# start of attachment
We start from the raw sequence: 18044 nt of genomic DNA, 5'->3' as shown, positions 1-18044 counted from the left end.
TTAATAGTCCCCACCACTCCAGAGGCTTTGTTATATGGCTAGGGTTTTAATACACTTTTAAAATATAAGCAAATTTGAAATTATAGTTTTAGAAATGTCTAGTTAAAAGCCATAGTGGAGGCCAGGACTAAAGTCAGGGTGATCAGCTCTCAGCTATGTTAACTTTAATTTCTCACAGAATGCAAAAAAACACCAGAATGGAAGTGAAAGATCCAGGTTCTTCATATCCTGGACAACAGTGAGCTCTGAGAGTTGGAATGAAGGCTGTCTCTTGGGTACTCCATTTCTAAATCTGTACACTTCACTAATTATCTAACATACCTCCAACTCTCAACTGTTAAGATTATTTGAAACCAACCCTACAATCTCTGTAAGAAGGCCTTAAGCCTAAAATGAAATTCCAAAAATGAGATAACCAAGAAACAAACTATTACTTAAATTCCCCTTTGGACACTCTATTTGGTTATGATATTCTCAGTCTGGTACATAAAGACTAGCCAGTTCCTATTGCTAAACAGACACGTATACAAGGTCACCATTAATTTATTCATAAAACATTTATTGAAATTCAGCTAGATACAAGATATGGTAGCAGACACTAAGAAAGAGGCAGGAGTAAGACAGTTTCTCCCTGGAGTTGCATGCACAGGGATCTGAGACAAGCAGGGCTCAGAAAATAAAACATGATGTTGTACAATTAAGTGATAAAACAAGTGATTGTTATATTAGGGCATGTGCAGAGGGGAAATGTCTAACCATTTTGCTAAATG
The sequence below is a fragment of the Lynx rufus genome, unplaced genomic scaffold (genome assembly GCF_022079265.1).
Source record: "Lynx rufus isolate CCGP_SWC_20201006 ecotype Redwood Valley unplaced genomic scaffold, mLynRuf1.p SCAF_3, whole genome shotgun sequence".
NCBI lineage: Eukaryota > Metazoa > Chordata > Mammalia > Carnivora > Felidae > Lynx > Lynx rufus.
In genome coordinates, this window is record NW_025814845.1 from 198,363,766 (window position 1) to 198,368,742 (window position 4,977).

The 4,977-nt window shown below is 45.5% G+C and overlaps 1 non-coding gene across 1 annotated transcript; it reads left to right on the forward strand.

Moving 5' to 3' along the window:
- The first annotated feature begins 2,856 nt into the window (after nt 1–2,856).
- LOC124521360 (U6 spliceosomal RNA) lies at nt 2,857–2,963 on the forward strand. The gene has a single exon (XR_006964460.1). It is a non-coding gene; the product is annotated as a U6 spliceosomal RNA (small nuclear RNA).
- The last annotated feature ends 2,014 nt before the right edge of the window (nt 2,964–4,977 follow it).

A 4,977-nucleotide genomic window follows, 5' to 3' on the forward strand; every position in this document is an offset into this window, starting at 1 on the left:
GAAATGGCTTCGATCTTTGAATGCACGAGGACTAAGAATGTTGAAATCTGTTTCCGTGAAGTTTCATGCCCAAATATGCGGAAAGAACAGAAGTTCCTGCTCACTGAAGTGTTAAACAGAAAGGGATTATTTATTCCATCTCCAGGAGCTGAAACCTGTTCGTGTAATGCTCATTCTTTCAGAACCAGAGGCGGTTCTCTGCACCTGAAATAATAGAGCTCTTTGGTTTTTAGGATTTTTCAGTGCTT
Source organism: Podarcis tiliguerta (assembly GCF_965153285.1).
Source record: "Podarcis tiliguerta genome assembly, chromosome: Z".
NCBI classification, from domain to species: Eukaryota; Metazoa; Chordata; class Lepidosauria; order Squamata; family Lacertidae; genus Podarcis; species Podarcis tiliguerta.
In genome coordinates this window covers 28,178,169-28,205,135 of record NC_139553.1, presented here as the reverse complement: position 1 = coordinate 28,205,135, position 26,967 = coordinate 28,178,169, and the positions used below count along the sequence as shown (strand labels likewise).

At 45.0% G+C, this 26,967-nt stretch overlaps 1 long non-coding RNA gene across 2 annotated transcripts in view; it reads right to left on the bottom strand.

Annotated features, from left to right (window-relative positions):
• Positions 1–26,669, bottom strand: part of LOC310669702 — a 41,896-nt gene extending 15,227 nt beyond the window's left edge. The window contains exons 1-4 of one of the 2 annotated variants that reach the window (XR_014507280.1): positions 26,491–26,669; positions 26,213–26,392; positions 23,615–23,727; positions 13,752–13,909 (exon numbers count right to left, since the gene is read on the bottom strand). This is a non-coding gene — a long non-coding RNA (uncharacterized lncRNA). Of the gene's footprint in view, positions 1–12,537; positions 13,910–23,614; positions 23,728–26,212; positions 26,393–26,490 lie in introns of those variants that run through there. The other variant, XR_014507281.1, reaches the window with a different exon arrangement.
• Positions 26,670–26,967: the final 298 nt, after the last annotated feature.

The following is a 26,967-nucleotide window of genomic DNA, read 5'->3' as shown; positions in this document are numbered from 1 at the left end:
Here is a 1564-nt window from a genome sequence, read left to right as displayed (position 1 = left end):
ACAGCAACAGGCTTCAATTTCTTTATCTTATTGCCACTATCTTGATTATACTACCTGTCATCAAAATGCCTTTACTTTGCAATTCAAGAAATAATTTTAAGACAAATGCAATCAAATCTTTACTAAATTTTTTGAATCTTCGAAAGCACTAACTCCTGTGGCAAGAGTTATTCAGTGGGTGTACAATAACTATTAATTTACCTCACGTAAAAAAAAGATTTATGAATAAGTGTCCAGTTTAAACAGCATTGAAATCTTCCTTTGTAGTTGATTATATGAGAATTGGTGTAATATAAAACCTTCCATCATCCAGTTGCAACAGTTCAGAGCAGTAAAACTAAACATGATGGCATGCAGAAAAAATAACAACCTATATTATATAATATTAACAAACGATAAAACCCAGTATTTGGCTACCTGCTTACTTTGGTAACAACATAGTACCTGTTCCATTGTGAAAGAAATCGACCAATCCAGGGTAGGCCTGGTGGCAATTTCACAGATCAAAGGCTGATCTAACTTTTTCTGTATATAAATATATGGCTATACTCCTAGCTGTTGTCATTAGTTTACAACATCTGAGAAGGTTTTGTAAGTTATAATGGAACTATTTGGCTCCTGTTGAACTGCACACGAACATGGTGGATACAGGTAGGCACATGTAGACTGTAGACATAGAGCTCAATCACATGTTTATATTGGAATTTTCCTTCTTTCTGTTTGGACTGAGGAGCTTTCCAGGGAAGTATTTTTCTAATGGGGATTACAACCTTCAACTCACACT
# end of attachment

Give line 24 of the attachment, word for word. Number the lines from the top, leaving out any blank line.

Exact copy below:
ACAGCAACAGGCTTCAATTTCTTTATCTTATTGCCACTATCTTGATTATACTACCTGTCATCAAAATGCCTTTACTTTGCAATTCAAGAAATAATTTTAAGACAAATGCAATCAAATCTTTACTAAATTTTTTGAATCTTCGAAAGCACTAACTCCTGTGGCAAGAGTTATTCAGTGGGTGTACAATAACTATTAATTTACCTCACGTAAAAAAAAGATTTATGAATAAGTGTCCAGTTTAAACAGCATTGAAATCTTCCTTTGTAGTTGATTATATGAGAATTGGTGTAATATAAAACCTTCCATCATCCAGTTGCAACAGTTCAGAGCAGTAAAACTAAACATGATGGCATGCAGAAAAAATAACAACCTATATTATATAATATTAACAAACGATAAAACCCAGTATTTGGCTACCTGCTTACTTTGGTAACAACATAGTACCTGTTCCATTGTGAAAGAAATCGACCAATCCAGGGTAGGCCTGGTGGCAATTTCACAGATCAAAGGCTGATCTAACTTTTTCTGTATATAAATATATGGCTATACTCCTAGCTGTTGTCATTAGTTTACAACATCTGAGAAGGTTTTGTAAGTTATAATGGAACTATTTGGCTCCTGTTGAACTGCACACGAACATGGTGGATACAGGTAGGCACATGTAGACTGTAGACATAGAGCTCAATCACATGTTTATATTGGAATTTTCCTTCTTTCTGTTTGGACTGAGGAGCTTTCCAGGGAAGTATTTTTCTAATGGGGATTACAACCTTCAACTCACACT